Qualitative Assessment of the Impact of COVID-19 and Transmission Mitigation Policies on Individuals with Substance Use Disorders in NYC

Christina Brezing, Department of Psychiatry

Abstract: SARS-CoV-2 and the resulting coronavirus disease (COVID-19) is causing significant morbidity, mortality, and widespread challenges for our healthcare and other societal systems. Through both direct health consequences and the indirect effects of policies implemented expeditiously to “flatten the cure,” vulnerable populations of people, such as individuals with substance use disorders (SUD), have likely been disproportionately impacted. Patients with already compromised lung functioning, such as individuals who smoke or vape substances, or with underlying health problems as a result of addiction, may be at higher risk for more severe complications from COVID-19. Physical distancing measures have put significant limitations on access to substance use treatment and mutual support resources. While the early deployment of virtual support meetings, telehealth, and the option of take-home medications for some people may lessen negative outcomes, very little is known about how this environment will ultimately effect individuals with SUD. The Substance Treatment and Research Services (STARS) clinic at Columbia has been completing medical and psychiatric assessments and providing treatment through clinical trials for a large cohort of individuals with a range of SUD prior to COVID-19. New York City is an epicenter of the pandemic. STARS, by nature of its location and the patients it has served over the years, has a unique opportunity to elucidate answers to some of these questions. An overarching goal of our group is to understand the impact of COVID-19 and “shelter in place” policies, as it relates to medical, psychiatric, and substance use outcomes in individuals with cocaine, cannabis, opioid, nicotine, and alcohol use disorders in NYC.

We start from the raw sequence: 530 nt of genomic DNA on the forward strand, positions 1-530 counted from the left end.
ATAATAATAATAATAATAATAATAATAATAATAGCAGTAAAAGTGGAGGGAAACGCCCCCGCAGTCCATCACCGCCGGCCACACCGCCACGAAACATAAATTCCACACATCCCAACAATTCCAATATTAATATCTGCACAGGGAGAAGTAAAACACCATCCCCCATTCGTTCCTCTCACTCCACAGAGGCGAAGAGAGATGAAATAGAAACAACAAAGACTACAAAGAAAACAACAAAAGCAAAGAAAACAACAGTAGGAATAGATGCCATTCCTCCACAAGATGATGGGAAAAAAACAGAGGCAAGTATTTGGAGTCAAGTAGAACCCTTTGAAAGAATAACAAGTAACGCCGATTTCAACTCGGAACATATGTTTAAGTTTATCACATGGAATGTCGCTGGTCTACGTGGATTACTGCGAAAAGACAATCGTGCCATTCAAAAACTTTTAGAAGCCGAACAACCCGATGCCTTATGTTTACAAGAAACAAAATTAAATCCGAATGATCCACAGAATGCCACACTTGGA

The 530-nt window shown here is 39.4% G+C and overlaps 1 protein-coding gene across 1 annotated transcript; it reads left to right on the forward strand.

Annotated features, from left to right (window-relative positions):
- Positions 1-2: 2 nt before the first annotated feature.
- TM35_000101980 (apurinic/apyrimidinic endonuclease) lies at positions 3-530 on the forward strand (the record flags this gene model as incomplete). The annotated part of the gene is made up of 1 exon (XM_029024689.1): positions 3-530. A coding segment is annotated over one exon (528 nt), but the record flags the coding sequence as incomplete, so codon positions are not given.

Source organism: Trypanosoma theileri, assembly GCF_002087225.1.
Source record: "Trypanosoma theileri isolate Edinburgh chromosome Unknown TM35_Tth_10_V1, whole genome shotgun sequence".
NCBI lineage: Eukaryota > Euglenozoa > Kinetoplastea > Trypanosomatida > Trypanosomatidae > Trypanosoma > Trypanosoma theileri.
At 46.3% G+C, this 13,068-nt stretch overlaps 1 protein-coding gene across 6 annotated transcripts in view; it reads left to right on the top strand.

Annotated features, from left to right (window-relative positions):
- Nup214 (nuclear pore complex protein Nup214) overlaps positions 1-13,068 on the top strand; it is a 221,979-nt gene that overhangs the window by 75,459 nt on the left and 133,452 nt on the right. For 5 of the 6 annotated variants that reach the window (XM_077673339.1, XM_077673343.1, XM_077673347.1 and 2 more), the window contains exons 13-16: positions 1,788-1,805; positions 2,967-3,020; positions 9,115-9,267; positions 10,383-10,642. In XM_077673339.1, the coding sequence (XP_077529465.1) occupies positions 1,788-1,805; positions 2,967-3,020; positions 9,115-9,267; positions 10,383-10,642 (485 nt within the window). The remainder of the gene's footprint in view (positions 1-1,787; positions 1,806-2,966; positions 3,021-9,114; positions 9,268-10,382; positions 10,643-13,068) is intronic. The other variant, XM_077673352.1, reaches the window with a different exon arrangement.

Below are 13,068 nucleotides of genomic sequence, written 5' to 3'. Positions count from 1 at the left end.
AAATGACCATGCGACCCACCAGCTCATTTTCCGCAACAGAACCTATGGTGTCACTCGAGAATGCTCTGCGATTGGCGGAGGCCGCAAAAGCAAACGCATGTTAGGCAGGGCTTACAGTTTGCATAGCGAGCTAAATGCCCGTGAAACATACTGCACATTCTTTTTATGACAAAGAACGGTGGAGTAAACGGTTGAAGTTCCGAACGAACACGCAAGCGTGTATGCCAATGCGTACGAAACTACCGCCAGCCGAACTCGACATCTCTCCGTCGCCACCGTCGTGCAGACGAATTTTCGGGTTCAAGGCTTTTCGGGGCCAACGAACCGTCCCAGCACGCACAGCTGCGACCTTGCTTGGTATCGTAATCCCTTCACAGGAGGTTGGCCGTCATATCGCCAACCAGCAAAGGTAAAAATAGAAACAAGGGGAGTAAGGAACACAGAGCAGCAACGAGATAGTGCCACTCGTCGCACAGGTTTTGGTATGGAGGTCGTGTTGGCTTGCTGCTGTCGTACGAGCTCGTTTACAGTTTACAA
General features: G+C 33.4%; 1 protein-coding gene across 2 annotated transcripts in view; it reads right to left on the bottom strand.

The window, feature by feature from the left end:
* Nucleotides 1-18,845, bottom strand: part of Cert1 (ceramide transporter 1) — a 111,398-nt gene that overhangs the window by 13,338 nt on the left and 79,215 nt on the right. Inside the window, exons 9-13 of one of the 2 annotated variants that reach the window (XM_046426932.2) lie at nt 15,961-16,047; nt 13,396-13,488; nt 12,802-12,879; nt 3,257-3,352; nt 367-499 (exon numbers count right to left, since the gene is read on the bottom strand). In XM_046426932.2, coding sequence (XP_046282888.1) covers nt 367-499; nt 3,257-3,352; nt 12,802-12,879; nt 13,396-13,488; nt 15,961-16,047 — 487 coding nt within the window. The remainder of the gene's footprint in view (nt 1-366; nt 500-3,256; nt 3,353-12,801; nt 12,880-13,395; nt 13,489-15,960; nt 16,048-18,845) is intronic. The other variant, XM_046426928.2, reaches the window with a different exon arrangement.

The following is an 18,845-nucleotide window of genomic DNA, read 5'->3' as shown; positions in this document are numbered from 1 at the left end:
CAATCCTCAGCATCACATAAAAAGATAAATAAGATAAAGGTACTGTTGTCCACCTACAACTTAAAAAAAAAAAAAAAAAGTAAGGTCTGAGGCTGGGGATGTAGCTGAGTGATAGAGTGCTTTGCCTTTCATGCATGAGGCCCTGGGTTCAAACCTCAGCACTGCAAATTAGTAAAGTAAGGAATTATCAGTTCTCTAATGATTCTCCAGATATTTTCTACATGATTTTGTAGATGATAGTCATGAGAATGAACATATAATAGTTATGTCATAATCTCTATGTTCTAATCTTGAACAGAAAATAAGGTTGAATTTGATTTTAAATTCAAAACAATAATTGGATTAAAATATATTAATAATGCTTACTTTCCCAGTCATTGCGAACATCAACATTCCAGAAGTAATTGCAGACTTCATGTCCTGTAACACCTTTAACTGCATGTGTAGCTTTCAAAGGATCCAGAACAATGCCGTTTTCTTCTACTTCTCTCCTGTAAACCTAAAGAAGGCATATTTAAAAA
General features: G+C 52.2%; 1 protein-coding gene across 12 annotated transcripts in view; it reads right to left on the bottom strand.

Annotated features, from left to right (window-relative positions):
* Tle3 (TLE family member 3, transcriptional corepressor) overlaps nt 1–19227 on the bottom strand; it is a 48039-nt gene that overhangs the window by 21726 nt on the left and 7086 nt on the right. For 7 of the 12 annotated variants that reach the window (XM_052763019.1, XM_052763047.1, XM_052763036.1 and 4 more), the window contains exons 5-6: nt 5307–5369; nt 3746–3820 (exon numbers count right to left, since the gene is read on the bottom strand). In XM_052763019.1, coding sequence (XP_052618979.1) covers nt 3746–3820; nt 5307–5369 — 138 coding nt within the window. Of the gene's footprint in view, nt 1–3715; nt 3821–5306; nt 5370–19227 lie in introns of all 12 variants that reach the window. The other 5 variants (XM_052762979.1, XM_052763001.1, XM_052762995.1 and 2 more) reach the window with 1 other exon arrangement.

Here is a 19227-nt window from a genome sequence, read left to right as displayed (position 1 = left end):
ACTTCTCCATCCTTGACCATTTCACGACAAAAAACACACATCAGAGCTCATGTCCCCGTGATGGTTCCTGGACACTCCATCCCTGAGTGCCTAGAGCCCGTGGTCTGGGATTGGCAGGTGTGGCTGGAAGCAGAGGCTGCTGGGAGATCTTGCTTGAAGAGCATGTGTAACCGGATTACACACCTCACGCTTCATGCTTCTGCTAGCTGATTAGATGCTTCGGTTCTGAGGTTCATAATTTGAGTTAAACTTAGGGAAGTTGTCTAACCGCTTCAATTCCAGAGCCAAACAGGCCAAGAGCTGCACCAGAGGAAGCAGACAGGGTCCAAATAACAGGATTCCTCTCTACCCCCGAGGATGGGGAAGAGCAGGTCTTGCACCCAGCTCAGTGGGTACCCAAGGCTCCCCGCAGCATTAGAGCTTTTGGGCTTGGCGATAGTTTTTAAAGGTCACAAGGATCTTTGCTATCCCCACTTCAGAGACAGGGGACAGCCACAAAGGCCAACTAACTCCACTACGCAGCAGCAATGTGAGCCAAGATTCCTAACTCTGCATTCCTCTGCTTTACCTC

Specific Aims: Aim 1: To assess presumed and confirmed COVID-19 diagnosis, course of illness, and medical consequences for individuals with SUD in NYC. Aim 2: To assess the impact of transmission mitigation policies in NYC on individuals with SUD as it relates to mental health and substance use outcomes and access to treatment. Exploratory aims: Assess the impact of school closures, unemployment, and other social changes on substance use and mental health as a result of COVID-19. Methods: We will contact previous STARS participants by phone and complete initial qualitative interviews to assess presumed and confirmed COVID-19 diagnosis, COVID-19 course of illness and treatment, and medical consequences. Additionally, we will assess participants’ substance use and mental health, as it relates to mood and anxiety, during the pandemic and their ability to access treatment, mutual support groups, and other resources (clean needles, etc), during stay-in-place orders. Finally, we will ask participants about the effects of school closures and possible unemployment as it relates to mental health, substance use, and overall safety and stability. Following this initial interview, we will complete two subsequent interviews at 6 and 12 months, to assess longitudinal effects.